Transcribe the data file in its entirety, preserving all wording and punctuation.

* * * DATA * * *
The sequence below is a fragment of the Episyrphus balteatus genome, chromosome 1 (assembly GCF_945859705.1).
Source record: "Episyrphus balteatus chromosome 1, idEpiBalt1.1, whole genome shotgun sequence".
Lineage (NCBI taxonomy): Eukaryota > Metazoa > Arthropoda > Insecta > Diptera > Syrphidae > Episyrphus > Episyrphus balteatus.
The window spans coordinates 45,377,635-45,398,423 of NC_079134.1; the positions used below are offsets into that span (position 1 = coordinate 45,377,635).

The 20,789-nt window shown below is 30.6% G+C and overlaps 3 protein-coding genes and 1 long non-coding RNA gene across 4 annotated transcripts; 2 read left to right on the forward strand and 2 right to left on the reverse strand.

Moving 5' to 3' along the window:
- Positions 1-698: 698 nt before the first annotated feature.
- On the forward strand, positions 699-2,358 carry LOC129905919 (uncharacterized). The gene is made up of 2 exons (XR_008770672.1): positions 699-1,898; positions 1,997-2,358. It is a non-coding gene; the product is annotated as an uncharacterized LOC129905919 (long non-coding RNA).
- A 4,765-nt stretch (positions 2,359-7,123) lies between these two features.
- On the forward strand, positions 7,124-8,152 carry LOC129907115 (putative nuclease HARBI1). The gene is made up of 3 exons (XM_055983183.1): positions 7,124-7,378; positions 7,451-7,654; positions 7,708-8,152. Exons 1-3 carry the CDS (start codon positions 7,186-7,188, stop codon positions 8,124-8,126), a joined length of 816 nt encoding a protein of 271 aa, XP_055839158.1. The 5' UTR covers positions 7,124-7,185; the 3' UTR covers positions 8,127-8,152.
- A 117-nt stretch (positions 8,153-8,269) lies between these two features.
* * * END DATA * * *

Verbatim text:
The sequence below is a fragment of the Episyrphus balteatus genome, chromosome 1 (assembly GCF_945859705.1).
Source record: "Episyrphus balteatus chromosome 1, idEpiBalt1.1, whole genome shotgun sequence".
Lineage (NCBI taxonomy): Eukaryota > Metazoa > Arthropoda > Insecta > Diptera > Syrphidae > Episyrphus > Episyrphus balteatus.
The window spans coordinates 45,377,635-45,398,423 of NC_079134.1; the positions used below are offsets into that span (position 1 = coordinate 45,377,635).

The 20,789-nt window shown below is 30.6% G+C and overlaps 3 protein-coding genes and 1 long non-coding RNA gene across 4 annotated transcripts; 2 read left to right on the forward strand and 2 right to left on the reverse strand.

Moving 5' to 3' along the window:
- Positions 1-698: 698 nt before the first annotated feature.
- On the forward strand, positions 699-2,358 carry LOC129905919 (uncharacterized). The gene is made up of 2 exons (XR_008770672.1): positions 699-1,898; positions 1,997-2,358. It is a non-coding gene; the product is annotated as an uncharacterized LOC129905919 (long non-coding RNA).
- A 4,765-nt stretch (positions 2,359-7,123) lies between these two features.
- On the forward strand, positions 7,124-8,152 carry LOC129907115 (putative nuclease HARBI1). The gene is made up of 3 exons (XM_055983183.1): positions 7,124-7,378; positions 7,451-7,654; positions 7,708-8,152. Exons 1-3 carry the CDS (start codon positions 7,186-7,188, stop codon positions 8,124-8,126), a joined length of 816 nt encoding a protein of 271 aa, XP_055839158.1. The 5' UTR covers positions 7,124-7,185; the 3' UTR covers positions 8,127-8,152.
- A 117-nt stretch (positions 8,153-8,269) lies between these two features.